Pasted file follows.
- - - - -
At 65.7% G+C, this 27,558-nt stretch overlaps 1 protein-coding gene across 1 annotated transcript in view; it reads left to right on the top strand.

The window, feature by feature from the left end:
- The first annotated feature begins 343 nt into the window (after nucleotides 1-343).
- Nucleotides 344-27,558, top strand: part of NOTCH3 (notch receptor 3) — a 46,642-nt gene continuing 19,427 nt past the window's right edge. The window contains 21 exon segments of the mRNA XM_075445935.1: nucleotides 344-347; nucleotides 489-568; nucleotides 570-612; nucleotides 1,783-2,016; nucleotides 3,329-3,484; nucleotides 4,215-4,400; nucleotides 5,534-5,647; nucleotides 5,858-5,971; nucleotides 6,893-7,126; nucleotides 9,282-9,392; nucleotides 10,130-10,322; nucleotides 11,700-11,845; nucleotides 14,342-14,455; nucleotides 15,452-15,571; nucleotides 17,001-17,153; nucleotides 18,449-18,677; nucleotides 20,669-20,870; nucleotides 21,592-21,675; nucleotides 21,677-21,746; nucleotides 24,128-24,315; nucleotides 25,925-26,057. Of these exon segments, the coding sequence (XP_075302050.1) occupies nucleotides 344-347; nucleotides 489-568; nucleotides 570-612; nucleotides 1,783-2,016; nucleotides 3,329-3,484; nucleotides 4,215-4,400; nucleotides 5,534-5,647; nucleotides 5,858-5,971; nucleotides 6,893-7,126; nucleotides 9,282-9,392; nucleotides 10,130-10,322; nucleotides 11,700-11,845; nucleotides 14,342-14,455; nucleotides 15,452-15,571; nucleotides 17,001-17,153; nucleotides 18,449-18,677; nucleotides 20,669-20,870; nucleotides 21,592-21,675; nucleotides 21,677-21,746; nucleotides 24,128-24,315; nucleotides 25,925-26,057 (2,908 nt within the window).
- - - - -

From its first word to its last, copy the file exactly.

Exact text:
At 65.7% G+C, this 27,558-nt stretch overlaps 1 protein-coding gene across 1 annotated transcript in view; it reads left to right on the top strand.

The window, feature by feature from the left end:
- The first annotated feature begins 343 nt into the window (after nucleotides 1-343).
- Nucleotides 344-27,558, top strand: part of NOTCH3 (notch receptor 3) — a 46,642-nt gene continuing 19,427 nt past the window's right edge. The window contains 21 exon segments of the mRNA XM_075445935.1: nucleotides 344-347; nucleotides 489-568; nucleotides 570-612; nucleotides 1,783-2,016; nucleotides 3,329-3,484; nucleotides 4,215-4,400; nucleotides 5,534-5,647; nucleotides 5,858-5,971; nucleotides 6,893-7,126; nucleotides 9,282-9,392; nucleotides 10,130-10,322; nucleotides 11,700-11,845; nucleotides 14,342-14,455; nucleotides 15,452-15,571; nucleotides 17,001-17,153; nucleotides 18,449-18,677; nucleotides 20,669-20,870; nucleotides 21,592-21,675; nucleotides 21,677-21,746; nucleotides 24,128-24,315; nucleotides 25,925-26,057. Of these exon segments, the coding sequence (XP_075302050.1) occupies nucleotides 344-347; nucleotides 489-568; nucleotides 570-612; nucleotides 1,783-2,016; nucleotides 3,329-3,484; nucleotides 4,215-4,400; nucleotides 5,534-5,647; nucleotides 5,858-5,971; nucleotides 6,893-7,126; nucleotides 9,282-9,392; nucleotides 10,130-10,322; nucleotides 11,700-11,845; nucleotides 14,342-14,455; nucleotides 15,452-15,571; nucleotides 17,001-17,153; nucleotides 18,449-18,677; nucleotides 20,669-20,870; nucleotides 21,592-21,675; nucleotides 21,677-21,746; nucleotides 24,128-24,315; nucleotides 25,925-26,057 (2,908 nt within the window).